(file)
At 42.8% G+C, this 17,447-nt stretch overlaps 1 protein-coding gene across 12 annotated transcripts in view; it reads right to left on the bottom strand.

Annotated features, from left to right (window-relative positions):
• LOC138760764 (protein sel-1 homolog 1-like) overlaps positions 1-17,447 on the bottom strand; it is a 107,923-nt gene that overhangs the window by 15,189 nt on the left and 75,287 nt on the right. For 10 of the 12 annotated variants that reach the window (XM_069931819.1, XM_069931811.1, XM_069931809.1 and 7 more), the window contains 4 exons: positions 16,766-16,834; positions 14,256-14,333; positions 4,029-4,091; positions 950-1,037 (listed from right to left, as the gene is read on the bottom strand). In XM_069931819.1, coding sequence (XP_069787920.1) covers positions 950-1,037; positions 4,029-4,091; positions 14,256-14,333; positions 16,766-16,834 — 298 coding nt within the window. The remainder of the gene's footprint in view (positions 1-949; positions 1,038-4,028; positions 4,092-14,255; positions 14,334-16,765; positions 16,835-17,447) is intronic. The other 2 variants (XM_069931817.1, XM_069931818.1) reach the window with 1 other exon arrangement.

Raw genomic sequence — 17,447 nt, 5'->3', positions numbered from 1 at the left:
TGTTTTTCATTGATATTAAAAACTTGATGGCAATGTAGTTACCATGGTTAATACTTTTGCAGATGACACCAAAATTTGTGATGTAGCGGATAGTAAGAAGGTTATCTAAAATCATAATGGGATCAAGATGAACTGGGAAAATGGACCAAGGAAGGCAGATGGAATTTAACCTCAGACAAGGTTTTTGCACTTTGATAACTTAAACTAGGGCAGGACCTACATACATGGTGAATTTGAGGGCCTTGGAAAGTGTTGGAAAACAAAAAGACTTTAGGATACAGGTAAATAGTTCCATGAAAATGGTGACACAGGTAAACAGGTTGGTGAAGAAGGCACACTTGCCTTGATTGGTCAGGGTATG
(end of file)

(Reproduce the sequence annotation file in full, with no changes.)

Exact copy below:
At 42.8% G+C, this 17,447-nt stretch overlaps 1 protein-coding gene across 12 annotated transcripts in view; it reads right to left on the bottom strand.

Annotated features, from left to right (window-relative positions):
• LOC138760764 (protein sel-1 homolog 1-like) overlaps positions 1-17,447 on the bottom strand; it is a 107,923-nt gene that overhangs the window by 15,189 nt on the left and 75,287 nt on the right. For 10 of the 12 annotated variants that reach the window (XM_069931819.1, XM_069931811.1, XM_069931809.1 and 7 more), the window contains 4 exons: positions 16,766-16,834; positions 14,256-14,333; positions 4,029-4,091; positions 950-1,037 (listed from right to left, as the gene is read on the bottom strand). In XM_069931819.1, coding sequence (XP_069787920.1) covers positions 950-1,037; positions 4,029-4,091; positions 14,256-14,333; positions 16,766-16,834 — 298 coding nt within the window. The remainder of the gene's footprint in view (positions 1-949; positions 1,038-4,028; positions 4,092-14,255; positions 14,334-16,765; positions 16,835-17,447) is intronic. The other 2 variants (XM_069931817.1, XM_069931818.1) reach the window with 1 other exon arrangement.

Raw genomic sequence — 17,447 nt, 5'->3', positions numbered from 1 at the left:
TGTTTTTCATTGATATTAAAAACTTGATGGCAATGTAGTTACCATGGTTAATACTTTTGCAGATGACACCAAAATTTGTGATGTAGCGGATAGTAAGAAGGTTATCTAAAATCATAATGGGATCAAGATGAACTGGGAAAATGGACCAAGGAAGGCAGATGGAATTTAACCTCAGACAAGGTTTTTGCACTTTGATAACTTAAACTAGGGCAGGACCTACATACATGGTGAATTTGAGGGCCTTGGAAAGTGTTGGAAAACAAAAAGACTTTAGGATACAGGTAAATAGTTCCATGAAAATGGTGACACAGGTAAACAGGTTGGTGAAGAAGGCACACTTGCCTTGATTGGTCAGGGTATG